Some interview questions are difficult to answer.
Others should never be answered, especially in an office environment.
London-based employment law firm Thomas Mansfield asked professionals to share the worst, most inappropriate interview questions they have ever been asked.
The firm asked each grad to write the question on a piece of paper, along with their degree, to further reiterate: no, my expertise has nothing to do with this assumption.
The questions were sexist, racist, and overall, bafflingly presumptuous.
This particular young lady was asked if she was going to return “home” to Jamaica to work — when, in reality, she is from France.
“Will you be going back to Jamaica to work?”
This young man with a master’s degree in economics wasn’t asked if he did drugs, but
the last time was.
“When was the last time you did drugs?”
This woman was even asked if she “got PMT” (Pre-Menstrual Tension) — commonly known throughout the United States as PMS, or Pre-Menstrual Syndrome.
“Do you get PMT?”
Other sexist, prodding questions ranged from requests for women to enhance their appearance with makeup …
“Can you wear more makeup next time?”
… to whether they’re willing to use their looks to their advantage in the workplace. This journalism major was asked if she’d be willing to flirt with customers to keep interest longer.
“Can you flirt with customers to make them stay longer?”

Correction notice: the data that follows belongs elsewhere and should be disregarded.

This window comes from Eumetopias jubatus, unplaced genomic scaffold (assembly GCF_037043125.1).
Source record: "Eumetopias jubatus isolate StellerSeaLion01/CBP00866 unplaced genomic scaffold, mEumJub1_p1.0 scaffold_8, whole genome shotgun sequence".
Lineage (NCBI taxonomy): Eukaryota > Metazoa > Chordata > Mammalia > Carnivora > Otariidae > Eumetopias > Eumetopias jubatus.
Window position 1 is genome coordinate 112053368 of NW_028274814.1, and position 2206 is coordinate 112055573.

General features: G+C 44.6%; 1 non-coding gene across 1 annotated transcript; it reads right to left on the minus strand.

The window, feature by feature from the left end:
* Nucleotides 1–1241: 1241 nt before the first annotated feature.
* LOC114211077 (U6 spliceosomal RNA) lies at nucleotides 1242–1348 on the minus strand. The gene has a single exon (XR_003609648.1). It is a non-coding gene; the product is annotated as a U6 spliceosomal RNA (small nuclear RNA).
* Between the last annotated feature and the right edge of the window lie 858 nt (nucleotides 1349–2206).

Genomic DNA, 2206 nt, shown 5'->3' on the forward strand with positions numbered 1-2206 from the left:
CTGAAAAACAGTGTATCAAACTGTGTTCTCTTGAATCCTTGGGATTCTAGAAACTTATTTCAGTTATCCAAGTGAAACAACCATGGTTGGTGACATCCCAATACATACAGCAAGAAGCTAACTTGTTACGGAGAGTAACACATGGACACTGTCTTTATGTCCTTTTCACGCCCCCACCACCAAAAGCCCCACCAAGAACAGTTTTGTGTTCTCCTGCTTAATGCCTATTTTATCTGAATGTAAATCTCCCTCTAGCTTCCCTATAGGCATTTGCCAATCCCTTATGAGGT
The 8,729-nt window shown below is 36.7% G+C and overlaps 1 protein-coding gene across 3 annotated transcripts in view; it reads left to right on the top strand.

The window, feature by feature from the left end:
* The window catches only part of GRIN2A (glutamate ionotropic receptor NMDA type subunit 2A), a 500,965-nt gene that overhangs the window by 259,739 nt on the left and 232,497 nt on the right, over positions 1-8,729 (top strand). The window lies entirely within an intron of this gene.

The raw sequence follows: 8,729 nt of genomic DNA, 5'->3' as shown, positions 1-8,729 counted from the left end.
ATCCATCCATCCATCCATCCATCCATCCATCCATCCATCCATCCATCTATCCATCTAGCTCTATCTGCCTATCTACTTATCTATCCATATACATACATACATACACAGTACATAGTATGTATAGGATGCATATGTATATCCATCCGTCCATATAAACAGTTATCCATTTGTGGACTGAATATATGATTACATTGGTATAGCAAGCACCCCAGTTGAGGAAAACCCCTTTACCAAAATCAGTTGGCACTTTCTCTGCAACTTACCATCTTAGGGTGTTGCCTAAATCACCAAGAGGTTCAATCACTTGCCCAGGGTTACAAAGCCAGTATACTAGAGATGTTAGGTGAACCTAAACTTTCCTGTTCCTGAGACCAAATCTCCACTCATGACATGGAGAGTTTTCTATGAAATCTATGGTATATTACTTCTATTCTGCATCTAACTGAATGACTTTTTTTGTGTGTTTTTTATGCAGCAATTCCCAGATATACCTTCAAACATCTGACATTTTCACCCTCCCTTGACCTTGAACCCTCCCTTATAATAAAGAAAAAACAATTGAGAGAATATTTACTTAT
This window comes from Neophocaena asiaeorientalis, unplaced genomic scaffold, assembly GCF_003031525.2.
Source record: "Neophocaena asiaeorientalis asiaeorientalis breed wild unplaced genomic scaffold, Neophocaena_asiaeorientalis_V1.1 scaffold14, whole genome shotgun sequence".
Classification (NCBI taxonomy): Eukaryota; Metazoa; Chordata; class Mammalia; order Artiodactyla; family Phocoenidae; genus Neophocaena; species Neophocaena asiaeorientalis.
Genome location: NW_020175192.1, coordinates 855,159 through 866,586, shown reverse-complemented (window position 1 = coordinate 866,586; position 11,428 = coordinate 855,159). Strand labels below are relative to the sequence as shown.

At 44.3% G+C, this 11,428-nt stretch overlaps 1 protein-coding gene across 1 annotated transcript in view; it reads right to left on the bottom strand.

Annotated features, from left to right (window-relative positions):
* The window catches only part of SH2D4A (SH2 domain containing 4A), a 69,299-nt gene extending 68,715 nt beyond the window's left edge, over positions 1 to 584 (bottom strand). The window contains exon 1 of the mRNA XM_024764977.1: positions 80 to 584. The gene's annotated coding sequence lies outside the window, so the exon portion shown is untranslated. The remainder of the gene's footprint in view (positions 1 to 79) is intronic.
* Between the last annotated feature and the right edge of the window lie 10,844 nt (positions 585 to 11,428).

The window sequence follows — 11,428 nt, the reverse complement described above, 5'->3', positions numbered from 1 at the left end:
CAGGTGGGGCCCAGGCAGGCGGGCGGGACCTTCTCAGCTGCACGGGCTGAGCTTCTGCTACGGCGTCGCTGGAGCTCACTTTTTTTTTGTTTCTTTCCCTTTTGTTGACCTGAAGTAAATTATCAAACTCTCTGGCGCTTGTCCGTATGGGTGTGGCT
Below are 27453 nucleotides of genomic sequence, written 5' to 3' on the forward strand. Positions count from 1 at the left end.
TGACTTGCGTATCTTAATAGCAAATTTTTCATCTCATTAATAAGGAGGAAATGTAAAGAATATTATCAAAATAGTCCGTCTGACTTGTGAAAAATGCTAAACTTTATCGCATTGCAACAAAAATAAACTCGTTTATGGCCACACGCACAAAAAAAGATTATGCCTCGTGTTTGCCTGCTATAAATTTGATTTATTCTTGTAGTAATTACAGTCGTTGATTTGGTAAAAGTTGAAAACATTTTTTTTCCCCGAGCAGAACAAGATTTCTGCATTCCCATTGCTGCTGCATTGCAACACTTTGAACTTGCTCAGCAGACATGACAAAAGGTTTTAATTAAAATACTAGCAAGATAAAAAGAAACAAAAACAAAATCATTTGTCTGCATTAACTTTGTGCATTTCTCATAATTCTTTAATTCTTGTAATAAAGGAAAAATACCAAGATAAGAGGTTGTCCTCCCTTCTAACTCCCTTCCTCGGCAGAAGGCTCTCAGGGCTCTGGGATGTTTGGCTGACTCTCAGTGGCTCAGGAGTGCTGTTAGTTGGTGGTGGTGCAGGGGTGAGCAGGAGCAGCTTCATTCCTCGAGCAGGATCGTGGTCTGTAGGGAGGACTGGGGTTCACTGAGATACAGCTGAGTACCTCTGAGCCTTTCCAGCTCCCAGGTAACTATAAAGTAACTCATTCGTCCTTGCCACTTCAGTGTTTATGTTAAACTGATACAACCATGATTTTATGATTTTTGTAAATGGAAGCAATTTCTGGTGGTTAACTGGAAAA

The woman below was interrogated on her future plans for motherhood.
“Are you planning on having children soon?”
Men were not spared ridiculous questions, either. This man was asked about the “hickey” on his neck, which turned out to be a birthmark.
“Is that a hickey on your neck?”
And although the remaining question might not necessarily be prejudiced, it certainly is unfair. How could any reasonable interviewer expect an applicant to provide an honest response?
“Would you do this for free?”
Interviews are difficult enough for job seekers as it stands. Between preparing appropriately and writing a great thank you note to worry about, how to answer a question on parenthood or politics should be the furthest thing from the applicant’s mind.
However unpleasant the situation may be, if you happen to encounter an inappropriate question during an interview, all hope is not lost. Be aware of which questions are illegal, then brush up on how to answer them.
You can find the original post on Thomas Mansfield’s website.
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